Dubai/Sharjah: Scrap mafia bosses in Sharjah have recruited an army of scavengers to scour a Dubai landfill for waste materials worth a fortune in the global recycling market, Gulf News can reveal.
The illegal recruits collect metal, plastic and paper from the giant landfill — near the Dubai-Sharjah border on Emirates Road — and sell it by weight to underground scrap dealers at hideouts in Sharjah’s industrial areas.
Dealers then offer the materials in bulk to recycling companies locally and overseas at below-market prices to undercut legal competition, industry sources said.
The racket is a public health and safety threat, say officials who are planning stiffer fines and punishments for operators who are not authorised to handle waste materials.
Gangs used to frequent waste bins on Sharjah streets by night after government inspectors finished their shifts, but following a crackdown since last year they have now brazenly taken to the Dubai landfill — a goldmine in terms of recyclable waste materials.
The scavengers say up to a thousand of them raid the landfill on Fridays, making it impossible for the few guards there to patrol the vast facility. “A few of us keep the guards busy with chases, while others collect the stuff. We’ve got our own turfs and teams,” said Zakir, a Bangladeshi man who makes about Dh600 per month from selling trash to dealers.
“I know it’s illegal, but I’m doing this because I’ve got nothing left. My employer made me work for months without pay. I’ve got a family back home to support — the dealers pay me on the spot.”
He added that the dealers have “lookouts and intelligence” on who gets arrested or questioned where and when, making it easier for others to evade action. “We can lie low for weeks, just eating and sleeping in our rooms. When things cool off, we come out again,” he said.
Others said they work for the dealers to supplement income from day jobs or because they cannot work for anybody else, as they entered the UAE illegally or on visit visas.
“Many of us have no passport; we slipped in on cargo ships. We work for a while and go back. We keep our national ID card from our country, so we can return under amnesty programmes for illegal workers in the UAE,” said a young Pakistani who has taken up the trade.
The scavengers refused to give away the dealers’ identity or location details, but said they were mostly Pakistanis with “transport truck” (cargo) operations as front businesses.
Feroz Khan, a recycling expert who works for a large Sharjah-based recycler, also said the dealers were mainly Pakistanis. He explained that some of those involved are licensed scrap traders, but illegally source the material.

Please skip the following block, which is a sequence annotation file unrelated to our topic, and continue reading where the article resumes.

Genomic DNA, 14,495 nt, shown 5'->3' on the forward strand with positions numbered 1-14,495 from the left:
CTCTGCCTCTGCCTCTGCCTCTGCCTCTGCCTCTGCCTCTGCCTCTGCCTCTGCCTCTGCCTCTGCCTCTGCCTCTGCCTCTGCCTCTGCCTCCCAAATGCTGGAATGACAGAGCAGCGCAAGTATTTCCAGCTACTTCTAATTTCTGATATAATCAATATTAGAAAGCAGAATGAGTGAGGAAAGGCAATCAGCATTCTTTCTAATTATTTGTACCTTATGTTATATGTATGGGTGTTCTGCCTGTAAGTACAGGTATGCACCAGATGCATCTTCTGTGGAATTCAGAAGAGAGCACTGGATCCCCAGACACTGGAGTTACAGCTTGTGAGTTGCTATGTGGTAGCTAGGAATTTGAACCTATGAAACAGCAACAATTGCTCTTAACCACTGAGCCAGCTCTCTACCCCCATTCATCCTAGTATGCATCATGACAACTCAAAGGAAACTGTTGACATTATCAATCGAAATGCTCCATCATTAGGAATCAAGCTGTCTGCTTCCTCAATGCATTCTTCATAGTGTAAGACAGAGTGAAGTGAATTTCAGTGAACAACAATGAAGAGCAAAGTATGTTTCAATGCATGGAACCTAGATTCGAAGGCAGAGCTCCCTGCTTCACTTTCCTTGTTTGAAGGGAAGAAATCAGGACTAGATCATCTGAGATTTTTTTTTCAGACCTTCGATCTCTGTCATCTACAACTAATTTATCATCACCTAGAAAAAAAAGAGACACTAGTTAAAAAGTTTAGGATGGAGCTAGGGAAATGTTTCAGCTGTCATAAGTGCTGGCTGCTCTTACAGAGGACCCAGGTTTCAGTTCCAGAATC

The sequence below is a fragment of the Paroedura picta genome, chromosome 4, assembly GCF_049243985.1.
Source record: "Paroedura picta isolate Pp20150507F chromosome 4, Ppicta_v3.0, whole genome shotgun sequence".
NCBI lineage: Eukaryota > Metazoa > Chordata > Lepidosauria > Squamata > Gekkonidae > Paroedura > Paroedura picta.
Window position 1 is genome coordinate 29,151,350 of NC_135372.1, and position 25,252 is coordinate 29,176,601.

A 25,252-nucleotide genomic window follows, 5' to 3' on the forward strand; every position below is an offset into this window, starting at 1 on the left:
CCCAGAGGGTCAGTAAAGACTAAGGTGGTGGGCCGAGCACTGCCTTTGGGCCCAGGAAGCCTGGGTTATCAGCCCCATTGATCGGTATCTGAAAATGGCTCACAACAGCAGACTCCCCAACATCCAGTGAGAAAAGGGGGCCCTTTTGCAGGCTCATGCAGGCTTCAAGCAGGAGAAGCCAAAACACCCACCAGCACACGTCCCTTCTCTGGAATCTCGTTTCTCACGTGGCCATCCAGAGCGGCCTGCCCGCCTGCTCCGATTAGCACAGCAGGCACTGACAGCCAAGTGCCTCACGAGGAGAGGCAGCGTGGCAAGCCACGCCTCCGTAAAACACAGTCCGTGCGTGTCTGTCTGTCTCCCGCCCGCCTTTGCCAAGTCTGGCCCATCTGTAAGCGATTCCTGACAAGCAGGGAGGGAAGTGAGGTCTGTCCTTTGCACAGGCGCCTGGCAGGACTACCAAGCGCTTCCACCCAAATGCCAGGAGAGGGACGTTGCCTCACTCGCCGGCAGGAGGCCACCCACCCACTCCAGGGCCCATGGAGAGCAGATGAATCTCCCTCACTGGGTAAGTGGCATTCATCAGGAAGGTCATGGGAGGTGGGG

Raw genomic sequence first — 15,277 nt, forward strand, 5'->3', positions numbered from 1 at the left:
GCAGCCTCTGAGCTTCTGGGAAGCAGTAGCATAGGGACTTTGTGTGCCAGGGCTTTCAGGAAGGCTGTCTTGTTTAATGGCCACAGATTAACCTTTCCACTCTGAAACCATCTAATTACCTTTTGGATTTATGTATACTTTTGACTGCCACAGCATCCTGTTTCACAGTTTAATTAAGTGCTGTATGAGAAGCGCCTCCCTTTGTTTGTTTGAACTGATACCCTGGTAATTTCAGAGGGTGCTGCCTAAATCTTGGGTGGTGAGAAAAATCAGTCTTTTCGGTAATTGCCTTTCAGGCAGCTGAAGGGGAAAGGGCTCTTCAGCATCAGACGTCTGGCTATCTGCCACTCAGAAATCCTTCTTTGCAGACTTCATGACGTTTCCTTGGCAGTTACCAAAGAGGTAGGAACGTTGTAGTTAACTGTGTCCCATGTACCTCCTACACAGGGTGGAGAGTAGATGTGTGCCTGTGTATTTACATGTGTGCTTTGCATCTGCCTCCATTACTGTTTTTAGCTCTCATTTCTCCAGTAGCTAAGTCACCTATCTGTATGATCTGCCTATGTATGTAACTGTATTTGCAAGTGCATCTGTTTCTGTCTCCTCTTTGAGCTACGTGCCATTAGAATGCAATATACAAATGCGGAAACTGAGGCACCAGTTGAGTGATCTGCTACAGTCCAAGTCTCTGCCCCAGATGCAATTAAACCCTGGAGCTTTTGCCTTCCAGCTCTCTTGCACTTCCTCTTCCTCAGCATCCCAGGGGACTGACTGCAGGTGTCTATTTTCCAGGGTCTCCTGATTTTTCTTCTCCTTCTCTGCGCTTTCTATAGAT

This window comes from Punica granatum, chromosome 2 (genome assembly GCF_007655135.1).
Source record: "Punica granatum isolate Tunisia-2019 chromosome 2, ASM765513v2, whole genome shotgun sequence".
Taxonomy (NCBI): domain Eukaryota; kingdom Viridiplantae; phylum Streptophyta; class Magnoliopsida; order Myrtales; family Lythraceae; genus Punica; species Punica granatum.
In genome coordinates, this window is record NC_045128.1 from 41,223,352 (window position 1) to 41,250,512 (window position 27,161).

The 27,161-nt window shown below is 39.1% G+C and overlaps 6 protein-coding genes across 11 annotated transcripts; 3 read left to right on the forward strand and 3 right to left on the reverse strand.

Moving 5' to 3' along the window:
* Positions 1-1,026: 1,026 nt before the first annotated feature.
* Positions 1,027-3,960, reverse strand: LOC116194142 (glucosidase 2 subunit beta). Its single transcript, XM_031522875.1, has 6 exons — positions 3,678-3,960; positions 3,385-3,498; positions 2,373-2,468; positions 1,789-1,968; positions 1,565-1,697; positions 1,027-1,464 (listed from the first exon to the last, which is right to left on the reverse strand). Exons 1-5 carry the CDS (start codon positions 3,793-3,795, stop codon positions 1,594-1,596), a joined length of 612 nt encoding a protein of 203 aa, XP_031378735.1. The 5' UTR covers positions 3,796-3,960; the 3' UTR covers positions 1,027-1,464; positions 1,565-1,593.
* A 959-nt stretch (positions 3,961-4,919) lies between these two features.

Only a handful of professional waste management companies are allowed to collect and handle trash from public areas, gated communities or hotels, Khan added.
“There are standards in the UAE, lab tests, and a proper supply chain in place that everyone — the waste management company, scrap trader, recycler, reseller, or exporter — must follow for safety and quality reasons. But some traders are filling the gap in the huge production demand — 4,000 tonnes a month in recyclable plastic alone — with cheap material delivered right to your doorstep. Some recycling companies don’t always say ‘no’ to that,” Khan said.
“If plastic costs Dh2,000 a tonne from the waste management company, traders will give it to you for only Dh1,500. After recycling it can fetch Dh3,500 a tonne. This varies with market conditions.
“It’s a big business.”
Authorities from various government departments in Dubai are holding high-level meetings to tackle the problem, a top Dubai Municipality official told Gulf News.
Abdul Majeed Saifee, director of the municipality’s waste management department, said: “What these people are doing is not only illegal, it’s dangerous. There’s heavy equipment working there at the landfill, methane gas, other hazards. We’ve handed out Dh1,000-fines for collecting from rubbish bins, but that’s not stopped them. We’re working with police and immigration for bigger punishments — maybe [higher] fines, or even deportation.”
He said the landfill is fenced and guarded but “there’s too many of them [scavengers] on weekends, and the area’s quite big.”
Saifee added: “There are around 20 companies in Dubai licensed properly in waste management services. There are laws and legal action that will be taken against violators. It’s a health and safety issue. We’re talking about their own safety, they have to understand that.”
Many of those in this risky line of business can be spotted trudging back to Sharjah from the Dubai landfill along Ring Road which leads to the industrial areas, with the bags neatly balanced on their heads.